CDC traps fitted with ultra violet (black) light used in conjunction with CDC trap will generally increase the number and species of mosquitoes caught, including those species not normally attracted to visible light. Light traps are often supplied with carbon dioxide (CO2) to enhance their attractiveness to mosquitoes. The CO2 source may be a small (fist sized) block of dry ice or a cylinder of compressed gas. In these cases, the addition of CO2 has been found to attract both greater numbers and more species of mosquitoes to the traps. This is due to CO2 being a biting attractant for adult mosquitoes.
American Mosquito Control Association
Center for Disease Control and Prevention
The BG Sentinel Traps use a combination of attractive visual and olfactory cues. They have the advantage of being collapsible and light. BG-Sentinel traps are more effective in capturing Ae. aegypti than CDC backpack aspirators, and also collect adult females in all physiological states (Maciel-de-Freitas et al. 2006, Williams et al. 2006, Ball and Ritchie 2010). These traps are also effective for collecting Ae. albopictus (Meeraus et al. 2008, Bhalala and Arias 2009, Farajollahi et al. 2009, Obenauer et al. 2010). The efficiency of BG traps can be increased by baiting them with lures (e.g., CO2, BG-Lure®).
A resting station takes advantage of the fact that night-flying species frequently rest in dark, sheltered places during the day. A resting station may be a natural or man-made sheltered situation (e.g., rotted tree boxes). In either case, the resting mosquitoes may be counted with the aid of a flashlight or collected with a suction device (aspirator) or with a killing tube. Mosquitoes usually found in these include Culiseta melanura and Anopheles spp.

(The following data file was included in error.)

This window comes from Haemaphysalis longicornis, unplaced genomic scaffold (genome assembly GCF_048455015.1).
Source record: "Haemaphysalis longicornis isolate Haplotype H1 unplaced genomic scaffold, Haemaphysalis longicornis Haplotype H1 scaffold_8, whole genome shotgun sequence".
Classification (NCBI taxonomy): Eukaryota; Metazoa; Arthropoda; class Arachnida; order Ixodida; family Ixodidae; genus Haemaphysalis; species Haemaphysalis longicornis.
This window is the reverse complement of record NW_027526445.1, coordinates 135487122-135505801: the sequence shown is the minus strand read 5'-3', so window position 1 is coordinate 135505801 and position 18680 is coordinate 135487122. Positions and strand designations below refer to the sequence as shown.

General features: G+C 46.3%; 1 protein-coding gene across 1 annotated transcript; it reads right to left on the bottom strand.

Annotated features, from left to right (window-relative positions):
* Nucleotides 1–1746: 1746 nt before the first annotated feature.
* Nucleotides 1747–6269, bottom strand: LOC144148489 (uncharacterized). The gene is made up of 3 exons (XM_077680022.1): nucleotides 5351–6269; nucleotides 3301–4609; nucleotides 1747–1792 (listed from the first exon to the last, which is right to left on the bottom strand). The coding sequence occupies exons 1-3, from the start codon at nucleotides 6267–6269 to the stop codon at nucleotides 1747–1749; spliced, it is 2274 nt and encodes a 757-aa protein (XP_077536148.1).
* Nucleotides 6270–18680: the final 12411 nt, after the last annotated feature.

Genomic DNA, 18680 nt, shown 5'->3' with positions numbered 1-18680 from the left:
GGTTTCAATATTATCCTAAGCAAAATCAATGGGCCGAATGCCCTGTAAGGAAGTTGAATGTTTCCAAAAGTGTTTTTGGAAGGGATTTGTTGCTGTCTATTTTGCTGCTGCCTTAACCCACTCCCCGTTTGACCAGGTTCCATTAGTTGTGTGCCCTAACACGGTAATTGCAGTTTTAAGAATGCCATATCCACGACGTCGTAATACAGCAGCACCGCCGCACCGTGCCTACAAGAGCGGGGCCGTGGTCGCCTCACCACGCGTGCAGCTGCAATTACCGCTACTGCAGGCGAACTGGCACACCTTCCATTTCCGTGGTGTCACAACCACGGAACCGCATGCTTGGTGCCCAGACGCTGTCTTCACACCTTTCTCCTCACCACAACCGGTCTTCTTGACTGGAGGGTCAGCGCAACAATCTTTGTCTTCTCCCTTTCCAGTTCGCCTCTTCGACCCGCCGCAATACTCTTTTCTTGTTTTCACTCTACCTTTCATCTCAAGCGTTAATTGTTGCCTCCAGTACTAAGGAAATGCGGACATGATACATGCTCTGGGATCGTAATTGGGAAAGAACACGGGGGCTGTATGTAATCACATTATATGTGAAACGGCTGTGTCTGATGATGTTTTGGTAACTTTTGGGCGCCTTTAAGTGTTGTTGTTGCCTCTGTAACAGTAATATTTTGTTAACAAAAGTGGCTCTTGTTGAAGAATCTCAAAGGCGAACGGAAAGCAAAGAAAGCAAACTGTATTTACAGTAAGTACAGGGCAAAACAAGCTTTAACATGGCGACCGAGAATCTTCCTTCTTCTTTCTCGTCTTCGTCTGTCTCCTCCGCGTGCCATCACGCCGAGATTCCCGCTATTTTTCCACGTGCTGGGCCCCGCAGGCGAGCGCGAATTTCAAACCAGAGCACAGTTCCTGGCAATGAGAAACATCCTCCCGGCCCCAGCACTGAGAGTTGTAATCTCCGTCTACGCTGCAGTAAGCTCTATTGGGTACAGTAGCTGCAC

The primary purpose of an ovitrap is to induce container-breeding species to lay their eggs in the trap, for subsequent identification. The most widely used ovitrap is the “little black jar” (LBJ). This consist of a glass or plastic jar, which partially filled with water. A rough textured fiberboard paddle, strip of seed germination paper, or strip of velour paper, long enough o extend above the water line, is placed in the jar. Container-breeding mosquitoes, such as Ae. aegypti, Ae. albopictus, Ae. triseriatus, lay eggs (ovipost) on the paddle or paper in preference to the smooth-sided jar. The paddles are periodically removed and bought to the laboratory for microscopic examination.